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Science Debate 2008 – Obama

August 31, 2008

Last year, I had an article about a a drive to get the candidates to debate science topics as introduced by actual scientists. Well, the debate has yet to happen, but Sen. Barack Obama, the Democratic nominee, has answered 14 questions relating to science for the group.

Now, as you can imagine, the answers are intelligent, nuanced, and long, so I will not be reprinting the whole thing here. However, here are some excepts from Obama’s answers:

On Innovation: As president, I will launch a Service Scholarship program that pays undergraduate or graduate teaching education costs for those who commit to teaching in a high-need school, and I will prioritize math and science teachers.  Additionally, my proposal to create Teacher Residency Academies will also add 30,000 new teachers to high-need schools – training thousands of science and math teachers.

On climate change:  Specifically, I will implement a market-based cap-and-trade system to reduce carbon emissions by the amount scientists say is necessary: 80 percent below 1990 levels by 2050. I will start reducing emissions immediately by establishing strong annual reduction targets with an intermediate goal of reducing emissions to 1990 levels by 2020.

On Stem cells: As president, I will lift the current administration’s ban on federal funding of research on embryonic stem cell lines created after August 9, 2001 through executive order, and I will ensure that all research on stem cells is conducted ethically and with rigorous oversight.

On Space: Between 1958 and 1973, the National Aeronautics and Space Council oversaw the entire space arena for four presidents; the Council was briefly revived from 1989 to 1992. I will re-establish this Council reporting to the president. It will oversee and coordinate civilian, military, commercial, and national security space activities. It will solicit public participation, engage the international community, and work toward a 21st century vision of space that constantly pushes the envelope on new technologies as it pursues a balanced national portfolio that expands our reach into the heavens and improves life here on Earth.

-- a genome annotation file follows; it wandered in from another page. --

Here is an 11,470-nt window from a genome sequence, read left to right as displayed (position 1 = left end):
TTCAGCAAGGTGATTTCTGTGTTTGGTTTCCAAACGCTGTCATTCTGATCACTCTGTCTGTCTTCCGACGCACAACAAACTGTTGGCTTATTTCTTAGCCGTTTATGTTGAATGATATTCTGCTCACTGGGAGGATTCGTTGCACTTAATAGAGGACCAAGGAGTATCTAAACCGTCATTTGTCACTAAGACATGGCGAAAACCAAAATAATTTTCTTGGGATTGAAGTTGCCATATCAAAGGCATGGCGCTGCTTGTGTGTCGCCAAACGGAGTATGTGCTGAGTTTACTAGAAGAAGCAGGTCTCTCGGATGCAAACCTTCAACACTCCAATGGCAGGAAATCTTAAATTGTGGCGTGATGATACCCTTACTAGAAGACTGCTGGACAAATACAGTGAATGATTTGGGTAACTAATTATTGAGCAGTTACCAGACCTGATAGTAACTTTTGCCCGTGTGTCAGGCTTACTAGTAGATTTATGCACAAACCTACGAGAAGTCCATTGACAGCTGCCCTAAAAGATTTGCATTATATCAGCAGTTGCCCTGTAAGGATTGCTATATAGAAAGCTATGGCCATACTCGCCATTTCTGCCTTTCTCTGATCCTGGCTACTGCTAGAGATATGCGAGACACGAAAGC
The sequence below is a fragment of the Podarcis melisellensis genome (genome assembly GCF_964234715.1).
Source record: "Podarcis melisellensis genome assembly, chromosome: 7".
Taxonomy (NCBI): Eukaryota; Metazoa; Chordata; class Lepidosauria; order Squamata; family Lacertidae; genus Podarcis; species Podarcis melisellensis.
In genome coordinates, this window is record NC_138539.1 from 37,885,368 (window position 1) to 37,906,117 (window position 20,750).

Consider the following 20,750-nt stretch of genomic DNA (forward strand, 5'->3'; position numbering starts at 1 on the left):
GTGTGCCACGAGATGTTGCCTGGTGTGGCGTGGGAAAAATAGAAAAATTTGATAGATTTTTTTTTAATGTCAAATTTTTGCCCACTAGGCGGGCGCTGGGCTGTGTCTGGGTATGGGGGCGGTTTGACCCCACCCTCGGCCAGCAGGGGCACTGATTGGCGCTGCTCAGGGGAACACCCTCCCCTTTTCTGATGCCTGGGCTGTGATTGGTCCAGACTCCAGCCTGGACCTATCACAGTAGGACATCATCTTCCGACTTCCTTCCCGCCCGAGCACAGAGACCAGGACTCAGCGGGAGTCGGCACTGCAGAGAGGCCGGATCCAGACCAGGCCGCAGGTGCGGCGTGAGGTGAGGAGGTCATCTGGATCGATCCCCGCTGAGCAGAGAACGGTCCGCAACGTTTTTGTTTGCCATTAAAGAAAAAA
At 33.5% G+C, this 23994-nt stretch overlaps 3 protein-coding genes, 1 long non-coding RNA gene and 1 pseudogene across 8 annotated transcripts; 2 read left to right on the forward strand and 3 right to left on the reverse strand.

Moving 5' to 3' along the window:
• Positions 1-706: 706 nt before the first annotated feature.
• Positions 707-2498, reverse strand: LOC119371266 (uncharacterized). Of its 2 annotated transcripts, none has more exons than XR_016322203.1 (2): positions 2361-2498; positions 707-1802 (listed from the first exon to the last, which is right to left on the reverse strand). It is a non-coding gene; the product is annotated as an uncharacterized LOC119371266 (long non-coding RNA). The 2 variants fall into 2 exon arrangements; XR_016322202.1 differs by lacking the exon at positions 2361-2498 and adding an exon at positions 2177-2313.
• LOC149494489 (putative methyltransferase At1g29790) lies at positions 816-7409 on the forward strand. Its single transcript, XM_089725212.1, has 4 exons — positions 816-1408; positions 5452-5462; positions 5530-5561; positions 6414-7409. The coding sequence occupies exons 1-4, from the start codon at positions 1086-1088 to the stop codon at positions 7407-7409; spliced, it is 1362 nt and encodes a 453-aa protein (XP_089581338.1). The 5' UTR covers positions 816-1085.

This is only a small part of the detailed and lucid responses given to these important topics. Please follow the above link and take the time to read and digest the whole thing.

Sen. John McCain has agreed to answer these questions as well, and I’ll post ’em when I see ’em.

3 Comments leave one →
  1. August 31, 2008 5:45 pm

    There’s also an earlier interview around (I cited it about three months ago) in which Obama says no creationism in classrooms; don’t mix science with religion.

  2. September 2, 2008 8:29 am

    Thanks for this post. I can hardly wait until John McCain submits his answers. It should be some interesting science . . . . fiction. 🙂

  3. September 3, 2008 11:51 pm

    This alone is reason enough to vote for Obama…

    His ideas are clear, inspired, and effective. He understands science. He will need however, to be given a Congress, especially the Senate, free from Republicans…

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